Quantcast
Environmental News for a Healthier Planet and Life

Help Support EcoWatch

Judge Blocks Oil and Gas Drilling on 300,000 Acres in Wyoming Until Government Considers Climate Impacts

Climate
A drilling rig in a Wyoming natural gas field. William Campbell / Corbis via Getty Images

A U.S. federal judge temporarily blocked oil and gas drilling on 300,000 acres of federal leases in Wyoming Tuesday, arguing that the Bureau of Land Management (BLM) "did not sufficiently consider climate change" when auctioning off the land, The Washington Post reported.


The land was leased under the Obama administration in 2015 and 2016, but the ruling has implications for the Trump administration's agenda of boosting fossil fuel production across the country.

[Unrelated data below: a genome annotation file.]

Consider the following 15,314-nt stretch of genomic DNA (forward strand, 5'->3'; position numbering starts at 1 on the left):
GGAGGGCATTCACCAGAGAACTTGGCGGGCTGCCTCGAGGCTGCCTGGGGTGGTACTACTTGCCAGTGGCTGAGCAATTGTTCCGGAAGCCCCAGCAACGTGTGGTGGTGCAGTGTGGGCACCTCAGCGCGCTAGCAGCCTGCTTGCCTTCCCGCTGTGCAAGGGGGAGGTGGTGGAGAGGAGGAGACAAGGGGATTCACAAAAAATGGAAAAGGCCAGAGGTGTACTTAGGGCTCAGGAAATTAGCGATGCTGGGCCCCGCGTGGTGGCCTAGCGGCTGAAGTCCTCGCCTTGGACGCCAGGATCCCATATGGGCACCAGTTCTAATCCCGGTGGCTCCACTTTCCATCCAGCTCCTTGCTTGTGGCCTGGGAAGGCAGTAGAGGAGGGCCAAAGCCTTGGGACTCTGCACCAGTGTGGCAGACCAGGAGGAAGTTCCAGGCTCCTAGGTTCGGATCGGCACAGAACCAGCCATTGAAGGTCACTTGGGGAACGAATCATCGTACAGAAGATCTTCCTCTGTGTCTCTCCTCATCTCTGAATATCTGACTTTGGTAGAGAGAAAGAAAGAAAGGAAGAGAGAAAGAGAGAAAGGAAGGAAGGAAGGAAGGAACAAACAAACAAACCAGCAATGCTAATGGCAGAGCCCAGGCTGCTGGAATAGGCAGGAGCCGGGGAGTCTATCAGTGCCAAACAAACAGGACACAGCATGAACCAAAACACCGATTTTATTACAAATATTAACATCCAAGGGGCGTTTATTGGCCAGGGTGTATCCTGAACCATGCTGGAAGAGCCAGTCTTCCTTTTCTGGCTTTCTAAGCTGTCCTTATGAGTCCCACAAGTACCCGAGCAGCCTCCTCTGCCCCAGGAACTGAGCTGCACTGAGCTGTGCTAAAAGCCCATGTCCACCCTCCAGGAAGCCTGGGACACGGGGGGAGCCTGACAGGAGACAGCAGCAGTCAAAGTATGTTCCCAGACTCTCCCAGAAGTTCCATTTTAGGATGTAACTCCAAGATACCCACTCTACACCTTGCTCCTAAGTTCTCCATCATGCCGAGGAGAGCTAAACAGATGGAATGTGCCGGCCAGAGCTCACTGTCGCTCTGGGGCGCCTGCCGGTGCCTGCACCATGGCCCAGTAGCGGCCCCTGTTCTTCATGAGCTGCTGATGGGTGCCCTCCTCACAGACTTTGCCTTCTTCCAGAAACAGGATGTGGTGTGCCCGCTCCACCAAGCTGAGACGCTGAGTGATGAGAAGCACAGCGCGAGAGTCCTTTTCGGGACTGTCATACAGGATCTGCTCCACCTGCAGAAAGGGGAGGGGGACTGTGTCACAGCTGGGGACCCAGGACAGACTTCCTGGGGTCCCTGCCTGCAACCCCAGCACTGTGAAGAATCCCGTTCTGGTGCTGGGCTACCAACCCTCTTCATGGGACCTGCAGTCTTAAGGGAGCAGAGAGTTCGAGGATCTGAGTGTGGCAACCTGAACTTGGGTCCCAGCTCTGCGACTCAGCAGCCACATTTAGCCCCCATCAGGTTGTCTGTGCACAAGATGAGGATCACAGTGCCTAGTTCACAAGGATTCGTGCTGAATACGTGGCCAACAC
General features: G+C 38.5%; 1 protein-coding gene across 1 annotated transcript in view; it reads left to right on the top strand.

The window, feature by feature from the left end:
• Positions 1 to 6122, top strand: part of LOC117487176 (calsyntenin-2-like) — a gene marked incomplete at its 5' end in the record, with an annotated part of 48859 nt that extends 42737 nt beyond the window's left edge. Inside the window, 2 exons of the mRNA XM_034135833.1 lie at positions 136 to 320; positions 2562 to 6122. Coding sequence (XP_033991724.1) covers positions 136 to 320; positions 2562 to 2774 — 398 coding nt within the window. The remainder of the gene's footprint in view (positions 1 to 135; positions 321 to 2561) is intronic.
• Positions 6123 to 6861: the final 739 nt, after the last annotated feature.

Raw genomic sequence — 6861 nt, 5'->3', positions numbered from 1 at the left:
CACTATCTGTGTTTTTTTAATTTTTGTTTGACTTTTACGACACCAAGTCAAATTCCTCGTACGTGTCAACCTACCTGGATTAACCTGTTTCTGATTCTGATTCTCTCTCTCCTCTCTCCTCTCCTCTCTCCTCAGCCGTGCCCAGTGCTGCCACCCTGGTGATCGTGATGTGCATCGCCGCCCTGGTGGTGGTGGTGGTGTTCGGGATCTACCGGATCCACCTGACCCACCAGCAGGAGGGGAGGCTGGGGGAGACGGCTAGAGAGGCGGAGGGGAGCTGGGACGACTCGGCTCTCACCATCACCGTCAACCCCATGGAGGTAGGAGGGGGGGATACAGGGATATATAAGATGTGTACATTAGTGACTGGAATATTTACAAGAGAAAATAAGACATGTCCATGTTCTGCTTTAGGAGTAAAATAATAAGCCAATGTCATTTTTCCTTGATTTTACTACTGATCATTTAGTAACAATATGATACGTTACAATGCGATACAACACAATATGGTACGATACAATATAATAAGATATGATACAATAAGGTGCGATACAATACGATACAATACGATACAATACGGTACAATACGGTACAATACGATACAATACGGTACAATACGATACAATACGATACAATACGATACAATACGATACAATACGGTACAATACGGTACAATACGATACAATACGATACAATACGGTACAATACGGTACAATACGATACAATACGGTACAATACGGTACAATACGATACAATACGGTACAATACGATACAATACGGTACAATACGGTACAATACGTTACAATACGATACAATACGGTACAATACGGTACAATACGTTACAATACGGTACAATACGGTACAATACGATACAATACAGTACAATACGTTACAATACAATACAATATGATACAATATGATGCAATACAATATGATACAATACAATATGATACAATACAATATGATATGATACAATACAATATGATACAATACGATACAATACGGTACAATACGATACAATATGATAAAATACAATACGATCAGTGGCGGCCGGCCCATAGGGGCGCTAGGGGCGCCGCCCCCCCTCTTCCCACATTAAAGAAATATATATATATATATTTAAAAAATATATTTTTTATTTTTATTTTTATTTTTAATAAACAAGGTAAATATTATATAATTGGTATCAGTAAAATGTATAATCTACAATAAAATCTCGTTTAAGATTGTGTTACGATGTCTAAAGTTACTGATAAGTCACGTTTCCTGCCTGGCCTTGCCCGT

"This is the Holy Grail ruling we've been after, especially with oil and gas," Jeremy Nichols, Director of the Climate and Energy Program of WildEarth Guardians, the group that filed the lawsuit along with Physicians for Social Responsibility, told the Associated Press. "It calls into question the legality of oil and gas leasing that's happening everywhere."

The ruling by U.S. District Judge Rudolph Contreras goes further than previous rulings that faulted the government for not considering the climate implications of fossil fuel projects on federal land. That's because Contreras said that BLM must consider potential emissions from all former, current or likely future leases every time it leases land for oil and gas development.